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Book Theft with Schoenberg

Right before I graduated from college, I helped myself to a copy of Schoenberg’s Theory of Harmony from the library.

Napping with Schoenberg

A big part of my napping ritual is choosing the right music by which to fall asleep. This is an absurd endeavor because I inevitably take about five minutes painstakingly choosing the right piece, and then generally fall asleep within thirty seconds.

Some ideas for interesting comping with Lap Steel

 One of the greatest things about the lap steel guitar is how difficult it is to play.

Videos with Grant Gordy

Another Video from Retrofret

I had a video-heavy couple of weeks right before the holidays.  Stay tuned for a music video, live show recording and live video from the Brain Cloud, New York's finest Western Swing band.  And here's a little promo video that we shot at Retrofret, NY's best guitar store (in my humble opinion...and that of many others who know way more than I do).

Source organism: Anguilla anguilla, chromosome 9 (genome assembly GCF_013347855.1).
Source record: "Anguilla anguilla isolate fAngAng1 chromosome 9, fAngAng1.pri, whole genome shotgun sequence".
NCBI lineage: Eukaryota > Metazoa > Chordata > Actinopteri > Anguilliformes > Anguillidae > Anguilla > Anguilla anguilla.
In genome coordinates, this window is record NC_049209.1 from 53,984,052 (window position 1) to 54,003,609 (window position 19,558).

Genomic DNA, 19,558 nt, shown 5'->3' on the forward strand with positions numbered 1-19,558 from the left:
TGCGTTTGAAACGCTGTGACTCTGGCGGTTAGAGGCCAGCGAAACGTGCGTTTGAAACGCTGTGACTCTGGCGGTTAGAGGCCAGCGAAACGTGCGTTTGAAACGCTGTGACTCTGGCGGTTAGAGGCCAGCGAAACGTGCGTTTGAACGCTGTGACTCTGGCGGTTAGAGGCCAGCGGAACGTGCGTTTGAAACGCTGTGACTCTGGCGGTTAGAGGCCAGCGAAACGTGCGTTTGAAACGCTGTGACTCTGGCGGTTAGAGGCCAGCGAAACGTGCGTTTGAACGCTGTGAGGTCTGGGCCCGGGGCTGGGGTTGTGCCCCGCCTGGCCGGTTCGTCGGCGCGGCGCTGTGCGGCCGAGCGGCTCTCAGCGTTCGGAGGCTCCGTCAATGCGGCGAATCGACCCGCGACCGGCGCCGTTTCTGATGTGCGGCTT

https://www.youtube.com/watch?v=4ujmOm1n7kg

 

 

 

Live in Central Park

Recently I had the opportunity to play in Central Park at the beautiful Naumburg Bandshell with my trio; myself on lap steel, Jim Whitney on bass, and Larry Eagle on drums. It felt great to play for such a huge open space on such a lovely fall evening.  I've posted a few of the tracks here and I may put up a few more as they get ready.  Feel free to download and share with your friends! 

Video at Retrofret Guitars

Had a fantastic time the other day playing at Retrofret Guitars, that place is incredible!  Hopefully they'll let me come in and do this again soon:

 

Gig Alert!

It was nice to be the gig alert on WNYC this morning:

 

http://soundcheck.wnyc.org/story/gig-alert-raphael-mcgregor/